By Dorothy J. Gentry
Chennedy Carter is living the Dream; literally. The spectacular guard out of Mansfield Timberview and Texas A&M went number four overall to the Atlanta Dream in this year’s WNBA draft. She’s now living her dream of playing professional basketball in Bradenton, FL where all 12 teams in the WNBA are housed in a Bubble—one single site—to play a shortened 22-game season. The Bubble is in response to the Coronavirus pandemic which continues to spread throughout the nation. “It’s a bit of a journey and a step for me but I’m just taking it one day at a time,” she said recently, after practice from Florida. “I’m honestly blessed to even be in this position. I’m the youngest on the Atlanta Dream so it’s a blessing to even be here.” The 21-year-old Carter, who goes by the nickname “Hollywood,” is A&M’s highest draft selection in the program’s history. Per the WNBA, there have been 13 Texas A&M players selected in the history of the WNBA Draft, with Kelsey Bone being the highest pick at number five in the 2013 Draft by the New York Liberty. She also comes from a line of professional ballers. Her second cousin is former WNBA All-Star Jia Perkins, a champion with the Lynx in 2017, and her godfather is longtime NBA guard Jason Terry, who won a championship with the Dallas Mavericks in 2011.
She was also coached in high school by the legendary Kit Kyle Martin, the 2019 Wilson Sporting Goods/WBCA High School National Coach of the Year. Carter was raised as the only daughter in a house full of boys, brothers 25-year-old Cameron, 23-year-old Chandler, and 17-year-old Chendall. Her mom, Shonda Perkins, is a Mansfield ISD elementary school teacher. “It is ironic that she is going to the Atlanta Dream because she is living proof that hard work pays off. Never stop chasing your dreams,” Perkins said shortly after her daughter was drafted. In the months since the draft, Carter has made her way to the WNBA’s Florida Bubble and is working hard learning the game at the professional level, bonding with her new teammates, and making the most of her rookie season. “We work hard together off and on the court. Off the court, once we leave we stick together,” Carter said of her Dream teammates. “We stay connected with team dinners and other things. Us being so close off the court and team bonding and building has really helped us to learn each other.” season. “We work hard together off and on the court. Off the court, once we leave we stick together,” Carter said of her Dream teammates. “We stay connected with team dinners and other things. Us being so close off the court and team bonding and building has really helped us to learn each other.”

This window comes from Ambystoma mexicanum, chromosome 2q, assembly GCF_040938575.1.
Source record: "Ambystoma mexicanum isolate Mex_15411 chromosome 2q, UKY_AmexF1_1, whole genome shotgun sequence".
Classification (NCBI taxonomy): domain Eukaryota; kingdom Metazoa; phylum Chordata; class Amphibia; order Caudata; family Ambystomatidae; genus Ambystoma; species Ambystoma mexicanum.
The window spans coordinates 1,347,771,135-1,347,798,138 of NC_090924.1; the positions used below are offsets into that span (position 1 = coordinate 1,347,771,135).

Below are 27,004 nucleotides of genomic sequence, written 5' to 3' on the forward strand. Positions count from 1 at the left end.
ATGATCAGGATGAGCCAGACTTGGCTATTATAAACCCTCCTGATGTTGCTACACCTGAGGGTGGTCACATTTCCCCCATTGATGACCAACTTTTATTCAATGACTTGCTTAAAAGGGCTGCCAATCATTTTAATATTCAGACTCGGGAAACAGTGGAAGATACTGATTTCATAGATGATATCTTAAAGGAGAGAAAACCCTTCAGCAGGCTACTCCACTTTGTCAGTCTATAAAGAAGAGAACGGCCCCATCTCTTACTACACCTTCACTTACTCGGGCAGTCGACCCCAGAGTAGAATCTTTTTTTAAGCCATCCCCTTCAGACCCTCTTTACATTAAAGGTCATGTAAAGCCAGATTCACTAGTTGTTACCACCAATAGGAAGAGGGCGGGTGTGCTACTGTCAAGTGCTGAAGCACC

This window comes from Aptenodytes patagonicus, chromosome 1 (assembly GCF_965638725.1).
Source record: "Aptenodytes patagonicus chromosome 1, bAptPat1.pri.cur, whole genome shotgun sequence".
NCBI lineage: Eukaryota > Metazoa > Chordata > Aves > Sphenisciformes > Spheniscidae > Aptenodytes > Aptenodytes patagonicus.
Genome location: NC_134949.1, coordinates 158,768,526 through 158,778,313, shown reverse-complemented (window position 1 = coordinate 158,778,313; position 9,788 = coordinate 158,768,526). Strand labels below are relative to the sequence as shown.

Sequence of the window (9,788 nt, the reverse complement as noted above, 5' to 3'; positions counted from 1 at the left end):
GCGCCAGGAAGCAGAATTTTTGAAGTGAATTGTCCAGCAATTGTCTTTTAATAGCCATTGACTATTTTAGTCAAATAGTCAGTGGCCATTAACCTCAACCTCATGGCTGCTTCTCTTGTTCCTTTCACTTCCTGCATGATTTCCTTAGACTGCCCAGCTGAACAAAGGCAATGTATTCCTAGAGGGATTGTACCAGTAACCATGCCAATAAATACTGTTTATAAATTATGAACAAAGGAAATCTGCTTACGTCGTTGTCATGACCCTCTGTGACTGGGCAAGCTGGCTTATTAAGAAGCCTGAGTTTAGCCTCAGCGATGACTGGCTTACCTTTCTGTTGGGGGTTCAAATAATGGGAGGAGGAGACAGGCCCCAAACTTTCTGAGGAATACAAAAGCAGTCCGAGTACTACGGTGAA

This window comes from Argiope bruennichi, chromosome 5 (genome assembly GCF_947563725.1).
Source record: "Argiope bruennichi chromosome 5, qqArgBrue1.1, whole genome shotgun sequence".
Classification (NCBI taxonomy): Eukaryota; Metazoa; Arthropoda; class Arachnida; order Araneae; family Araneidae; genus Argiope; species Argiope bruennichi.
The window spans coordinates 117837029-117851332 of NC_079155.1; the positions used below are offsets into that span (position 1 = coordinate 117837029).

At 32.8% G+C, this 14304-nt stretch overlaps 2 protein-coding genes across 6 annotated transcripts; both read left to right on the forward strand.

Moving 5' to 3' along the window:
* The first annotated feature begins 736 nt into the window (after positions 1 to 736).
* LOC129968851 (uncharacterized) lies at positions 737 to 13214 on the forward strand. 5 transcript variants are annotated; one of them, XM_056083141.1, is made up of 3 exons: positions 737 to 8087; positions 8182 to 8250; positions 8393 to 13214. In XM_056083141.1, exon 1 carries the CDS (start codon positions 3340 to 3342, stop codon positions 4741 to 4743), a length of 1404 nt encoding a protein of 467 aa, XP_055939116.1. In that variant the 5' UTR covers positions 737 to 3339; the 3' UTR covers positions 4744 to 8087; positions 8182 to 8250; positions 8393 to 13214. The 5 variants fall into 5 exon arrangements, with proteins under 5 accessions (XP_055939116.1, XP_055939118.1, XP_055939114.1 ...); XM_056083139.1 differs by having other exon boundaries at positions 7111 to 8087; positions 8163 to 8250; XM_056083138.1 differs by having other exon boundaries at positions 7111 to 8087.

Photo Courtesy of Shonda Perkins
Because the players will be away from home for at least the next two to three months, many brought items from home to give the Bubble a more personal feel. Carter was no different. “I brought my PS4. My game system is very dear to me because I like to get on Disney Plus,” she admits. “I’m a big (NBA) 2K girl too, so I’m pretty set in my room with movies and games.” She keeps in touch pretty regularly with family and friends back home in Texas. “They call me about every day. They want to know what’s going on. Having a friend that’s in the professional league, playing against the best players in the world, that’s really amazing to them,” Carter said. I try to give my friends and family the inside scoop of how I’m doing every day, how’s practice going, just how am I getting along with everything. I’m loving it so far. Carter also reflected on the unprecedented challenges the world is facing including the Coronavirus pandemic and the Black Lives Matter protests and nationwide racial unrest.
“I’m here just working hard. That’s how I’m getting through it. I know there’s a lot of things outside of basketball that our world is pushing forward, to get justice for different people and I’m doing that inside the bubble,” Carter said. “I wish I could be on the outside at some of the marches and to see some of the protests but it’s amazing to see how our world is trying to push forth change. We’re also trying to do that here in the bubble.” Carter said the WNBA players plan to wear Breonna Taylor’s name on the back of their jerseys this season. “We’re all in tune with making a change for the world.” Carter, who had one year of college eligibility left, finished her Texas A&M career with 1,983 total points—just seven points shy of being the top scorer in the program’s history. She holds the Texas A&M record for most 20-point games (62) and 30-point games (13), while also ranking in the top-six in field goals made (732, 3rd), three-pointers made (148, 6th) and free throws made (371, 3rd).